From September 8, 2004, “The transcendent is scary”
In Sunday’s New York Times, Samantha M. Shapiro writes about the students she met while visiting Biola University, an evangelical school that began as the Bible Institute of Los Angeles. “All God’s Children” is an insightful, sympathetic piece, and Shapiro’s fondness and sympathy for these young people is clear.
The article is also noteworthy for an accurate and fairminded assessment of this particular slice of the evangelical subculture. Shapiro describes Biola well and provides context for showing how it fits in with the rest of evangelicaldom.
She begins with a scene from the Intro to Mass Media class taught by Craig Detweiler, whose book A Matrix of Meanings is subtitled “Finding God in Pop Culture.” On this particular day, Detweiler’s attempt to introduce his students to the wonders of Björk collides head on with a crippling example of evangelical anxiety:
Detweiler fiddled with his laptop, and an image of Bjork appeared on the projection screen. The music switched to a soothing Bjork ballad called ”All Is Full of Love.” He turned up the volume.
”What do we think of this?” he asked. ”Is God in it?”
”To be honest, I have a hard time with that,” a student offered tentatively.
Adam, a skinny mass-communications major with dark, shaggy hair, said: ”I like the music. It’s ethereal and beautiful.”
”What’s that she’s singing?” Detweiler asked. ”All is full of … ? All is full of … ? All is full of what?”
”Love!” he shouted triumphantly. ”All is full of love! Anybody in this room with that?”
Tracy, a polished journalism major in the back of the room, shot up her hand and asked, a little indignantly, ”Isn’t that just back to the everything-is-love fun, happy relativism?”
Then Christina spoke up. She agreed with Tracy. She allowed that the Bjork song reflects ”the concept of common grace — that everyone has a taste of God’s goodness,” but she pointed out that common grace ”is not enough for salvation.”
Detweiler had an hour’s worth of songs and slides stored on his laptop. He clicked through the Klezmer Conservatory Band and ”The Best of Tito Puente.” He suggested that a recent concert in Los Angeles by Sigur Ros, the Icelandic postrock band, created a ”sacred space of beauty” that might be a contemporary ”site of general revelation.”
The students, all evangelical Christians, were skeptical. ”It’s hard to think the artist is completely in the right if they don’t say the truth — that Christ is the only way,” one remarked.
”This music leads to more music, not to people finding Christ,” another said.
Detweiler seemed agitated. He kept raising the volume louder and louder. He banged his eraser against the dry-erase board, where he had written ”truth” and ”beauty.” He told the students that creative people who start with a message are propagandists, not artists. The teachings of Jesus, he said, weren’t straightfoward moral lessons. ”People had a hard time following Jesus,” he said.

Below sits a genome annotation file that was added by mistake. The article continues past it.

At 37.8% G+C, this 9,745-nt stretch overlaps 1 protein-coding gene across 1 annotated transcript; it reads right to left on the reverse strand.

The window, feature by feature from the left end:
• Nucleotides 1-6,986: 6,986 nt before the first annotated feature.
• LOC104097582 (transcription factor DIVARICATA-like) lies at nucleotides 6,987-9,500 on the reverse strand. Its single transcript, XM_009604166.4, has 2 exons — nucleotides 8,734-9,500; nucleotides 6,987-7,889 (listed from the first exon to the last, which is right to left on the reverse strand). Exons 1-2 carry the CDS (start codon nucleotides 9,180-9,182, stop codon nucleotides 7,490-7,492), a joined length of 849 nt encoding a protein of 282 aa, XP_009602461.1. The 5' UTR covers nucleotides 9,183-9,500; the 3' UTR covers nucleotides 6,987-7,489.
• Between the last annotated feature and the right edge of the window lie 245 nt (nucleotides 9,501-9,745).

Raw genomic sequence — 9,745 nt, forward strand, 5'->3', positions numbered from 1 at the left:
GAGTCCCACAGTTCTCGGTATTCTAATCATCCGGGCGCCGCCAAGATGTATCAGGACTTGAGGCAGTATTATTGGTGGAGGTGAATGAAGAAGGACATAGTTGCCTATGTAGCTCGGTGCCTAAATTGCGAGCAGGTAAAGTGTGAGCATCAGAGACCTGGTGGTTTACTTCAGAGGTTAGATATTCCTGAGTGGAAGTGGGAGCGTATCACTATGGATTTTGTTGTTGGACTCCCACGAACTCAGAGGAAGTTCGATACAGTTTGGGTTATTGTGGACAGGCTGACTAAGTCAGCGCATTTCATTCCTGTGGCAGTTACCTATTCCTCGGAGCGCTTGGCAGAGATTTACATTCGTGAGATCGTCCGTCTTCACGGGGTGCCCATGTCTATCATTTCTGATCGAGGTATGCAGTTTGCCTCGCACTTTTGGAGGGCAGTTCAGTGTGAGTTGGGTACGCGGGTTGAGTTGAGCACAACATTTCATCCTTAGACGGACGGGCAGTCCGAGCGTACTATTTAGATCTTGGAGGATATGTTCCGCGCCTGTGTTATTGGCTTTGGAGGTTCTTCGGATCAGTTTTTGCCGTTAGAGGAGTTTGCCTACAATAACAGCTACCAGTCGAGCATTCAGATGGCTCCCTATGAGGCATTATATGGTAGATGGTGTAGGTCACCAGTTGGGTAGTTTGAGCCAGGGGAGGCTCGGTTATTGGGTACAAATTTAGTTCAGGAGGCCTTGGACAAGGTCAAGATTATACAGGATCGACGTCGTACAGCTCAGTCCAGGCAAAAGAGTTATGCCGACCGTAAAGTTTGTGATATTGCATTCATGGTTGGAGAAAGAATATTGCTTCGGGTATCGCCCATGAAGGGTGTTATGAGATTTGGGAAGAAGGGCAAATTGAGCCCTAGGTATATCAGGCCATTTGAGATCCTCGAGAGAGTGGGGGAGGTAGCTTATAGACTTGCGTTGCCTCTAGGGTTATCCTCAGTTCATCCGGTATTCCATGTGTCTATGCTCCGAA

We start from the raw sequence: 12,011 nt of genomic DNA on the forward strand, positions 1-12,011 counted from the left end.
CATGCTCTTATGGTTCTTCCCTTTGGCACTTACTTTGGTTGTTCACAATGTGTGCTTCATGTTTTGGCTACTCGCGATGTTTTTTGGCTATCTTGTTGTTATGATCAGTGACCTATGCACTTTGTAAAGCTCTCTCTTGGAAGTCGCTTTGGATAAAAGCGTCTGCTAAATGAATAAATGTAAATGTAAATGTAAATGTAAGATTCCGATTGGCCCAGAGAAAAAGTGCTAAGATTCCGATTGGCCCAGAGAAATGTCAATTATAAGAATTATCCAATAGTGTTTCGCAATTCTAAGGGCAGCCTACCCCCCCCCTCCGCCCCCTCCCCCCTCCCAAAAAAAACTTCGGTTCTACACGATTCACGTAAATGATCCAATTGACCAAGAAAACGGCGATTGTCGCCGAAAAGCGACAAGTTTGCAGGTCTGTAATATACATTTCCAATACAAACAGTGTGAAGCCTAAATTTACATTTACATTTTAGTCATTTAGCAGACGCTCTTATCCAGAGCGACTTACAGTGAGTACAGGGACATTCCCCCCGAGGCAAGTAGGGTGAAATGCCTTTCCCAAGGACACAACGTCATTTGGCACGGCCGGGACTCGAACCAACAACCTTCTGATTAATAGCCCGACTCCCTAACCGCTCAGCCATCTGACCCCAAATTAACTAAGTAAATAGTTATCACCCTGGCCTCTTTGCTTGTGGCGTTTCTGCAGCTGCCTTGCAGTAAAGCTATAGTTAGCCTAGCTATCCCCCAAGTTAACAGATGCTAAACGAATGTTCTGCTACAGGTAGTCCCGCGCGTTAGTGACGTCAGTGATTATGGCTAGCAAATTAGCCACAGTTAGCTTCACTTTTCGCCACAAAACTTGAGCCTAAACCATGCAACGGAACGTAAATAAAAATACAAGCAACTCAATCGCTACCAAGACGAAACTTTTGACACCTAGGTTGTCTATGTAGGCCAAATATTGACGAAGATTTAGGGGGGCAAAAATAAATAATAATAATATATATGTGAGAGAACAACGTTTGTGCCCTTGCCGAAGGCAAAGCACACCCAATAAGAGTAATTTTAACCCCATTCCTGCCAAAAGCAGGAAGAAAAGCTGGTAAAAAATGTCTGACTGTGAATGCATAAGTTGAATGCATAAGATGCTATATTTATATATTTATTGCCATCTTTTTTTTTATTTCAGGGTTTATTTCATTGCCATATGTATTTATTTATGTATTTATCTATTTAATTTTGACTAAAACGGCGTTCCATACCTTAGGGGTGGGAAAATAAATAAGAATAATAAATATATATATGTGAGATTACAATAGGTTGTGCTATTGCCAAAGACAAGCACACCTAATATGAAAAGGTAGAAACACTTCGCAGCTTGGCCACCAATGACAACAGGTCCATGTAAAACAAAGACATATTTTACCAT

There is a Liliputian quality to evangelical faith. It seems to imagine God lying on the beach of our little kingdom, bound up with the cords of our propositions about him. That which is transcendent — truth, beauty, goodness, Bjork — is too large for our categories and propositions. Too large for our idea of God.
The idea that God might be bigger than we think — bigger than we can know or imagine or explain — can be terrifying. What if God should arise from the beach, shrugging off our tiny chains? Then we would no longer be in control.
What I’m calling “evangelical anxiety” is all about this fear of losing control. The nagging sense, lurking just below the surface, that we are not in control after all, no matter how much we insist we are. One result of this anxiety is a reflexive need to reassert that control, to interpret the world and respond to it in a way that reinforces the illusion that such control is possible.
Detweiler is trying to remind his students of something that C.S. Lewis, the British popular theologian so beloved by American evangelicals, repeatedly wrote: “He is not a tame lion.”
The students’ reluctance toward big, messy transcendence is particularly sad in light of something else Shapiro observed while visiting Biola:
The emotion that is most strongly manifested on campus is longing. The worship music at the Thursday night coffeehouse and at chapel often sounds like an angsty Top 40 guitar ballad. Students sing along to lyrics like ”Lover, love me” with eyes closed, arms raised, shoes off.
A Liliputian God affords a Liliputian basis for hope. Deep down, I think, these students are longing for something bigger. Something wild.